Analysing reactions in an electrochemical cell

To analyse reactions in an electrochemical cell, for example the ZnCu cell, we follow these steps:

Step 1:  Determine the direction of flow of electrons (to identify the oxidation reaction) by

    • Finding the possible reactants in the electrochemical cell: Zn, Cu, H+, SO42 and H2O (note that H2O is always assumed to be the species instead of OH in non-hydroxide aqueous solutions, as the concentration of OH from H2O is very small).
    • Distinguishing the most reactive species according to the electrochemical series: Zn
    • Writing the ionic half-reaction equation for the most reactive species, which undergoes oxidation:

Zn (s) → Zn2+ (aq) + 2e

Zinc, being most reactive amongst all the species in the electrochemical cell, is oxidised with free electrons flowing from the anode (zinc electrode) to the cathode (copper electrode). The electrons, upon reaching the cathode, preferentially reduce one of the species at the electrode’s surface.

Step 2:  Identify the reduction reaction at the cathode by

    • Finding all possible reducible species (usually cations): Zn2+, H2and H+.
    • Distinguishing the species that is most readily reduced, if there is more than one competing species, by:
      • comparing the species on the electrochemical series: H+.
      • comparing the concentrations of the species if their positions in electrochemical series are relatively close to one another: Zn2+ and H2O are relatively far apart in the series from H+, so the result is still H+.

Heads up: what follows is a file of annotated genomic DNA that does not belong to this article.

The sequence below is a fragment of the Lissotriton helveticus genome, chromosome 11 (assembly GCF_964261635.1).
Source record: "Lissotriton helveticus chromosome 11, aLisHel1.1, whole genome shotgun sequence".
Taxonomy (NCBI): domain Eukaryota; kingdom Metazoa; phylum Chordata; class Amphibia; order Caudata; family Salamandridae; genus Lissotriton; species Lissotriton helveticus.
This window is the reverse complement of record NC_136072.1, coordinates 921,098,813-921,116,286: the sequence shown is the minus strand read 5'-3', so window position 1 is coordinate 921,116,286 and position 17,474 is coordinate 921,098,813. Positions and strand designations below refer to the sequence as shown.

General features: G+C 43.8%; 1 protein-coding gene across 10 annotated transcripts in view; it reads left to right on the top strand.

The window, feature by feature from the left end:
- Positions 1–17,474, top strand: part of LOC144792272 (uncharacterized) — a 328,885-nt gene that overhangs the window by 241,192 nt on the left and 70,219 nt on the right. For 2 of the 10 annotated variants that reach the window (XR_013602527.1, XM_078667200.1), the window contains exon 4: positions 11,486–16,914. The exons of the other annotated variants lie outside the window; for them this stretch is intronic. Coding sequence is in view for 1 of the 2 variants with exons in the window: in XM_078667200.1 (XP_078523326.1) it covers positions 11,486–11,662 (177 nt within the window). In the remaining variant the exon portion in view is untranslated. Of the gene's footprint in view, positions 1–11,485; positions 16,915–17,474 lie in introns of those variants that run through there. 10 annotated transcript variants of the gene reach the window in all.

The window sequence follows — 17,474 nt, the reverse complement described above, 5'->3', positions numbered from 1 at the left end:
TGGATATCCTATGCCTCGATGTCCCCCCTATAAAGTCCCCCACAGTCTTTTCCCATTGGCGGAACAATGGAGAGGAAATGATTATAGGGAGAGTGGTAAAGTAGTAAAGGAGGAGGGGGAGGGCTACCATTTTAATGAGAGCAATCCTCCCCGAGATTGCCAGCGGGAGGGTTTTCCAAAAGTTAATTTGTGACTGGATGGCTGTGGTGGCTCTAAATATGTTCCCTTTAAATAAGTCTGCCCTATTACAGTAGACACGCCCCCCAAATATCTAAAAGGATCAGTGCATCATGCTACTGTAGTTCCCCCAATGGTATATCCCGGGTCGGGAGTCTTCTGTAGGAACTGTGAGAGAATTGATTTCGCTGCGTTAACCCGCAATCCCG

• Writing the ionic half-reaction equation for the reduction reaction:

2H+ (aq) + 2eH2 (g)

Combining the two half reaction equations, the overall redox reaction in the electrochemical cell is:

Zn (s) + 2H+ (aq)Zn2+ (aq) + H2 (g)

A potential difference is established between the two electrodes as a result of the redox reaction, and its magnitude (voltage) is measured by the voltmeter attached to the wire.

If we perceive the electrolyte as the chemical in a battery, the electrodes as terminals of the battery and the voltmeter as the external load, we can label the anode as negative and the cathode as positive since current (opposite direction to the flow of electron) flows from the positive terminal of a battery to the negative terminal. Note that the electrochemical circuit is complete by the flow of electrons from the anode to the cathode via the wire and a net flux of negative ions towards the anode and positive ions towards the cathode in the electrolyte.



Why is the voltmeter not connected parallel to a load in the circuit?


By connecting the voltmeter in series, we are measuring the potential difference of an open circuit with almost no current flowing. This is an accurate way to measure the potential difference, as it allows the concentration of the electrolytes to remain unchanged. To understand more about the effects of the flow of a current on the potential of an electrochemical cell, read the article on overpotential in the advanced section.



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